Trustee Mismanagement Continues

In the latest round of disclosures from the AFM-EPF, their own documents reveal that our trustees continue to have trouble managing our pension fund. They've attempted to educate themselves by attending conferences and taking courses, and we applaud them for making the effort. But the truth is, we have a group of trustees with little financial or actuarial experience, trying to manage our collective financial futures at a very complicated time. Once again MPS calls for new trustees to be brought onto the pension board who have the expertise and insight to help do the job properly. As long as the trustees refuse to reform themselves, no one should be surprised to see the mismanagement of the past ten years continue to damage our Fund in the future.

Unfortunately, at the AFM convention that concluded on June 20, the trustees conducted an intense lobbying campaign in opposition to a proposal that would have added an investment expert and an actuarial expert to the Fund's Board of Trustees. Armed with teams of lawyers, and supported by political allies, the trustees succeeded in killing the proposal. In the coming weeks we will provide you with our full take on what happened at the Convention, but for now, we need to take stock of what it might mean for rank and file plan participants.

The trustees’ mismanagement is not confined to the past. Recent documents from the trustees’ files confirm that they continue to under-perform in the critical area of investments.

These documents reveal that Cambridge Associates, the new investment manager, hired by the trustees in 2017 to serve as the funds Chief Outside Investment Officer (CIOI), is not adding value. In fact, Cambridge Associates added negative value since they were hired, and as measured over calendar year 2018. (Cambridge Associates Presentation, February 2019, page 15.)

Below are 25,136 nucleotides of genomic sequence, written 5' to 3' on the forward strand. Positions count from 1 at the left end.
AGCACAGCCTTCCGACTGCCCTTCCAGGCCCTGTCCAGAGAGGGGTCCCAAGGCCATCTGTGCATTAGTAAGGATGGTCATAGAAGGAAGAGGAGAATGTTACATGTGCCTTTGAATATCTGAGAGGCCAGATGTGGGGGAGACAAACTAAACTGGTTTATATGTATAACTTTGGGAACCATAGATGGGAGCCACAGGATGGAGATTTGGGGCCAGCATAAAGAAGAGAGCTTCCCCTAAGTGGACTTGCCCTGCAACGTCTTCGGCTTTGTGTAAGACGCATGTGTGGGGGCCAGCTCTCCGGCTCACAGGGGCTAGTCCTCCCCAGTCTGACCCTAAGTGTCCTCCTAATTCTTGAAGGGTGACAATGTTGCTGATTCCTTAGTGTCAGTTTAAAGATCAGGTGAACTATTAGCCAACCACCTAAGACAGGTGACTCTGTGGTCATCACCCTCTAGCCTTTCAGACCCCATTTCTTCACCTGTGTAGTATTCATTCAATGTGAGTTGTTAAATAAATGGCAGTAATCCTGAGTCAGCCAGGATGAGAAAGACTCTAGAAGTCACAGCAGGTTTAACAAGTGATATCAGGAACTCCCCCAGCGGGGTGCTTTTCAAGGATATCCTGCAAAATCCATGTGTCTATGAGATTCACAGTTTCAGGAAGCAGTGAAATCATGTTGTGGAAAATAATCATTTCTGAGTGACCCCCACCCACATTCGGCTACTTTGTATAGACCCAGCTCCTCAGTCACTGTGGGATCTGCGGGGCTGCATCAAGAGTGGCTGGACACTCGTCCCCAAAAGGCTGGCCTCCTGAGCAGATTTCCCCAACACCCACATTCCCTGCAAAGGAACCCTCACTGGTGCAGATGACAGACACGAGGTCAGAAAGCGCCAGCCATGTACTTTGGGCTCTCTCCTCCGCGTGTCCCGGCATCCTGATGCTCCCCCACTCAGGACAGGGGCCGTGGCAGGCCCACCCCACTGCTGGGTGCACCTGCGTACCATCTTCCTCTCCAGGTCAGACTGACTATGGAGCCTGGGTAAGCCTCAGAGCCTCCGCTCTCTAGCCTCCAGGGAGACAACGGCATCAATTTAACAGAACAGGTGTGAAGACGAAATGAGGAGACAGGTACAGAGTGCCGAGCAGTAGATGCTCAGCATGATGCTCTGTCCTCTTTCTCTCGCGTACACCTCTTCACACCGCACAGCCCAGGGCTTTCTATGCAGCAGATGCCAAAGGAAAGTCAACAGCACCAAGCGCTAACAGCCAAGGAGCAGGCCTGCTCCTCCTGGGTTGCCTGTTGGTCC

It is noteworthy that under Cambridge Associates, the AFM-EPF is betting heavily on alternative investments. 36% of the fund is now invested in private equity and hedge funds. (Cambridge Associates Presentation, page 37.) This is far from a plain vanilla portfolio of stocks and bonds. It takes a sophisticated board of trustees to evaluate private equity and hedge fund managers.

One example of this is the AFM-EPF’s investment in the Abrajj Group, a private equity fund specializing in emerging markets. (Cambridge Presentation, page 45.) The Dubai-based fund recently collapsed in a cloud of allegations of improper financial dealings, and liquidators are trying to settle about $1 billion in debt. Our Fund stands to lose millions in this fiasco.

None of this inspires confidence in the trustees’ ability to provide good stewardship for this pension plan in the coming years. Nor is it helpful that the past several months, the trustees have steadily restricted access to information about our pensions. They no longer provide access to any of their committee presentations. They deny access to actuarial documents like experience studies, and they refuse to provide analyses of potential cut scenarios. And other than a few exceptions by individual Trustees, they are unwilling to engage as a Board in any live setting with their understandably anxious Rank and File. They have retreated behind a wall of lawyers and communications consultants and plan our financial futures behind closed doors.

As MPS has stated before, the coming round of cuts will not necessarily be the last. Nothing in the law prevents the current trustees from cutting our pensions multiple times over the next five to ten years (assuming government approval). If the trustees' mismanagement continues, plan participants will likely face a future even more uncertain than the one we face now.